The U.S. Supreme Court dashed the last hopes of W.L. Gore & Assoc. its long-running patent war with C.R. Bard (NYSE:BCR) over vascular graft technology.
Last October Gore asked the Supremes to consider its appeal of a $186 million patent loss to Bard.
Today the high court denied that bid, whereupon Bard promptly filed a motion to compel payment in the U.S. District Court for Arizona, according to a regulatory filing.
Gore alleged that 1 of its engineers, Peter Cooper, invented a key claim in the patent in the early 1970s, according to a petition for a writ of certiorari filed with the high court.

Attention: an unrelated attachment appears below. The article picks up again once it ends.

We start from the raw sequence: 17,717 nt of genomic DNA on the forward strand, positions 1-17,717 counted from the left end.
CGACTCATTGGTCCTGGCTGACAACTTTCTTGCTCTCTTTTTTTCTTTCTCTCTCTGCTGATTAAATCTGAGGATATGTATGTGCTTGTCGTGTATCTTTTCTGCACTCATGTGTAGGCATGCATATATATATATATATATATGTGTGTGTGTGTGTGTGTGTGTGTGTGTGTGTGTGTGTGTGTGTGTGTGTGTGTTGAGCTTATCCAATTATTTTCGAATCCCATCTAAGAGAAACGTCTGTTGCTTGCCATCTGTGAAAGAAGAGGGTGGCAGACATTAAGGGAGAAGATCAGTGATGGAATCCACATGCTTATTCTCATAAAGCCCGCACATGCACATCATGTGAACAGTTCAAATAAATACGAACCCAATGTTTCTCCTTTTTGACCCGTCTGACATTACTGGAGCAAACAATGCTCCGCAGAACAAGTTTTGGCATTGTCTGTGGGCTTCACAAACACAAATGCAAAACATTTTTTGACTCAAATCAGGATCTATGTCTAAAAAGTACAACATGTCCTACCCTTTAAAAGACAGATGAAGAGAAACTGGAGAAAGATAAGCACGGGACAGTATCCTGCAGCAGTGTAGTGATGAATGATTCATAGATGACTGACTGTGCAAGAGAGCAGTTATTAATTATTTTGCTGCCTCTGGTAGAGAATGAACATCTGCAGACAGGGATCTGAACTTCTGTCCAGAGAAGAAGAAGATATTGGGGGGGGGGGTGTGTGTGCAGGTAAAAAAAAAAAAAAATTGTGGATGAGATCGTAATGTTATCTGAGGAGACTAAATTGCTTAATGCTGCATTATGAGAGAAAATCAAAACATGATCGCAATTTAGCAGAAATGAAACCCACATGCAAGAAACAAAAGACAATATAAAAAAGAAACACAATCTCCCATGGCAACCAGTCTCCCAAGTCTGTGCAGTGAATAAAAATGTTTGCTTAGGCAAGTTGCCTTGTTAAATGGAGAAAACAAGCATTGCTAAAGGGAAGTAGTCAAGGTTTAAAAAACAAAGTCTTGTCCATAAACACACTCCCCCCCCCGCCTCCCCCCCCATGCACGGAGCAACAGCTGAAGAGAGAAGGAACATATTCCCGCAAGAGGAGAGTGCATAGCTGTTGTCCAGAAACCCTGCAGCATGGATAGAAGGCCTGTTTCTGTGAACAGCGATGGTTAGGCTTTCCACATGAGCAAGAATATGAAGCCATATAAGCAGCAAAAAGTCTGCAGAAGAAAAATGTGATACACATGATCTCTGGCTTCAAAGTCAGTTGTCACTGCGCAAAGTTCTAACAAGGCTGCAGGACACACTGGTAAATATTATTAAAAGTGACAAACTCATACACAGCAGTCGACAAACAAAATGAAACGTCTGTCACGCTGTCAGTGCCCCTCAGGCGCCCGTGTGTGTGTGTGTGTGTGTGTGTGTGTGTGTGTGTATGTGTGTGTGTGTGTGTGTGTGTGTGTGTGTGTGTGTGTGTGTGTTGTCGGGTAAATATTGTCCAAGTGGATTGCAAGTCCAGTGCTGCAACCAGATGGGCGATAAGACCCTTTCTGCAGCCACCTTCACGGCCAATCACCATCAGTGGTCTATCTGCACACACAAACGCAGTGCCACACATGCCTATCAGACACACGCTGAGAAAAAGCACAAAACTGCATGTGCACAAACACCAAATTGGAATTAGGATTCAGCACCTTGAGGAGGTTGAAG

The U.S. Court of Appeals for the Federal Circuit upheld Judge Mary Murguia of the U.S. District Court for Arizona in February 2012 (sending BCR shares up 2%) and affirmed that judgment in June 2012. Murguia ruled that the patent was invented by Dr. David Goldfarb, who later assigned it to Bard. Gore wanted the Supremes to rule that the patent was the joint invention of Cooper and Goldfarb, according to court documents.
The appeals court’s decision in June overturned a portion of its prior ruling that Gore pay C.R. Bard $371 million for infringing a vascular graft patent, ordering the lower court to reconsider its decision that the infringement was willful. Murguia’s decision had boosted Bard’s initial $185.6 million award to $371.2 million, prompting Gore to appeal (her reconsideration of the willfulness issue is still under way). Gore then appealed to the Supreme Court in October 2012.